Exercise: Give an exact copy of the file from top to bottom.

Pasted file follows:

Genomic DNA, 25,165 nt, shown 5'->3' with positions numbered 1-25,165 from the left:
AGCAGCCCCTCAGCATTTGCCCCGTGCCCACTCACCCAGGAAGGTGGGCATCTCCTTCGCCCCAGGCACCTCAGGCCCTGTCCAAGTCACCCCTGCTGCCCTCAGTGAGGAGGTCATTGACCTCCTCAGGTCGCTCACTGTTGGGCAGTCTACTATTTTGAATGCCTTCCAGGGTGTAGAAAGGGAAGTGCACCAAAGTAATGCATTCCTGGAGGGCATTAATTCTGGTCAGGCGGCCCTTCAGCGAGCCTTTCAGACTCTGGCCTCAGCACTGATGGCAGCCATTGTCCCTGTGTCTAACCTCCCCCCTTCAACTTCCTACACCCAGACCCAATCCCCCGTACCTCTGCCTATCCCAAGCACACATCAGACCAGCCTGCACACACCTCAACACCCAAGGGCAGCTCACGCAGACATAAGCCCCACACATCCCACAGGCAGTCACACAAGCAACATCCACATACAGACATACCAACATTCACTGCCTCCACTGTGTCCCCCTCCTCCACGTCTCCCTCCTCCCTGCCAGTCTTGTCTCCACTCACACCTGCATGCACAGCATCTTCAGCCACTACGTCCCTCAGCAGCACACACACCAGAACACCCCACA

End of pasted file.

Genomic DNA, 25,165 nt, shown 5'->3' with positions numbered 1-25,165 from the left:
AGCAGCCCCTCAGCATTTGCCCCGTGCCCACTCACCCAGGAAGGTGGGCATCTCCTTCGCCCCAGGCACCTCAGGCCCTGTCCAAGTCACCCCTGCTGCCCTCAGTGAGGAGGTCATTGACCTCCTCAGGTCGCTCACTGTTGGGCAGTCTACTATTTTGAATGCCTTCCAGGGTGTAGAAAGGGAAGTGCACCAAAGTAATGCATTCCTGGAGGGCATTAATTCTGGTCAGGCGGCCCTTCAGCGAGCCTTTCAGACTCTGGCCTCAGCACTGATGGCAGCCATTGTCCCTGTGTCTAACCTCCCCCCTTCAACTTCCTACACCCAGACCCAATCCCCCGTACCTCTGCCTATCCCAAGCACACATCAGACCAGCCTGCACACACCTCAACACCCAAGGGCAGCTCACGCAGACATAAGCCCCACACATCCCACAGGCAGTCACACAAGCAACATCCACATACAGACATACCAACATTCACTGCCTCCACTGTGTCCCCCTCCTCCACGTCTCCCTCCTCCCTGCCAGTCTTGTCTCCACTCACACCTGCATGCACAGCATCTTCAGCCACTACGTCCCTCAGCAGCACACACACCAGAACACCCCACA